A smartly observed novel rises above its apparently easy structure.
Although her mother has made peace with the situation, Hadley is still angry and hurt that her father left them for an Englishwoman. Rebooked on the next flight after missing her plane to London, where she’s to be a bridesmaid in their wedding, Hadley is seated next to the English boy who helped her in the terminal. He comes to her rescue again after she confesses she suffers from claustrophobia. A good-looking Yale student, Oliver is smart, funny and thoughtful, though evasive about the purpose of his trip. Their mutual attraction is heightened by the limbo of air travel, but on arrival, they’re separated. With just minutes to get to the wedding, Hadley—resentful, anxious, missing Oliver and above all jet-lagged—makes her way to the church and the father she’s avoided seeing for a year. Narrative hooks and meet-cute often seem designed to distract from less-than-compelling content. Here, the opposite pertains. Its one-day time frame and “what are the odds?” conceit bookend a closely observed, ultimately moving tale of love, family and otherwise.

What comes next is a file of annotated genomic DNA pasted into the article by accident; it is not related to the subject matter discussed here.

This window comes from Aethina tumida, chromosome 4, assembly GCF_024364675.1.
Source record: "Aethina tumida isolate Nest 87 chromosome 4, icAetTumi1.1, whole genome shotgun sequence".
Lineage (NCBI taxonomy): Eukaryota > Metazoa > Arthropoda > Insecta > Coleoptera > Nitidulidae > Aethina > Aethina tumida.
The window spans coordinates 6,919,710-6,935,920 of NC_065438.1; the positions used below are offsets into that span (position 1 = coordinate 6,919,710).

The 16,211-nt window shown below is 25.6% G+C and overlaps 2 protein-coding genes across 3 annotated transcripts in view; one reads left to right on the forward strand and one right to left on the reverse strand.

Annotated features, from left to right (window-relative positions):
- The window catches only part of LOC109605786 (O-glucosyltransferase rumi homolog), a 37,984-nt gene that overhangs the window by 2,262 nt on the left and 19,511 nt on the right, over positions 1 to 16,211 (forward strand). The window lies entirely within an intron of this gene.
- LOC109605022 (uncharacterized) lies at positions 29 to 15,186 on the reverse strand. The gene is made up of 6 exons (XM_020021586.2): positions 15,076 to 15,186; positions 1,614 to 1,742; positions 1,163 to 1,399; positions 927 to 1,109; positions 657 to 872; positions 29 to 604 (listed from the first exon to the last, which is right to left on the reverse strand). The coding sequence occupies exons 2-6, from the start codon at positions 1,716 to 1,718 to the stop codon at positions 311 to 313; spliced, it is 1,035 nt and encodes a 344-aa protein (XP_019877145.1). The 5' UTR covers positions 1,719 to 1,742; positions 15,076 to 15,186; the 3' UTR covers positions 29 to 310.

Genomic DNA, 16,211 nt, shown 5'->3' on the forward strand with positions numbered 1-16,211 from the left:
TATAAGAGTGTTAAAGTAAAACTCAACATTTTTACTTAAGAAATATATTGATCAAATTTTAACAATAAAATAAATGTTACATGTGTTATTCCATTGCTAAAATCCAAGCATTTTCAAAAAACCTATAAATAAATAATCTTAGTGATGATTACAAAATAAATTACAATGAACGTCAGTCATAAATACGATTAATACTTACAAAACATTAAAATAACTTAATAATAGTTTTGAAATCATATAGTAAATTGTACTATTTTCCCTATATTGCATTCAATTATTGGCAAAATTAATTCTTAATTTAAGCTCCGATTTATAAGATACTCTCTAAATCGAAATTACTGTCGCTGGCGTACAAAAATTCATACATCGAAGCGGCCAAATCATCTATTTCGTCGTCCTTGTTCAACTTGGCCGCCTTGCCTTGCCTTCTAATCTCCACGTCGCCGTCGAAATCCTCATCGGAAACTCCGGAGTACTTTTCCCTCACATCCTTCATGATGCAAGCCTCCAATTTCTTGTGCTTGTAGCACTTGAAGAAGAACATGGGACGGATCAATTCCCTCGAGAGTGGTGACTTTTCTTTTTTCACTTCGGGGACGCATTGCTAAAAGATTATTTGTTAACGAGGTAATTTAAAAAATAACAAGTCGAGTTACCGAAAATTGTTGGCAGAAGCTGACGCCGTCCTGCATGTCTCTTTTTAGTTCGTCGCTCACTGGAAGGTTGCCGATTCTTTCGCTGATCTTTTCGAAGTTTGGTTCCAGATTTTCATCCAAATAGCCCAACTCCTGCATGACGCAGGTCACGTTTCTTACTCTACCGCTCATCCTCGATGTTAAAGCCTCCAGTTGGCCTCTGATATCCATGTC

Yes, many teens face more compelling problems than those of a smart, attractive daughter of affluent and loving, if estranged, parents; but Smith’s acute insights make Hadley’s heartache and loss as real as the magical unfurling of new love. (Fiction. 12 & up)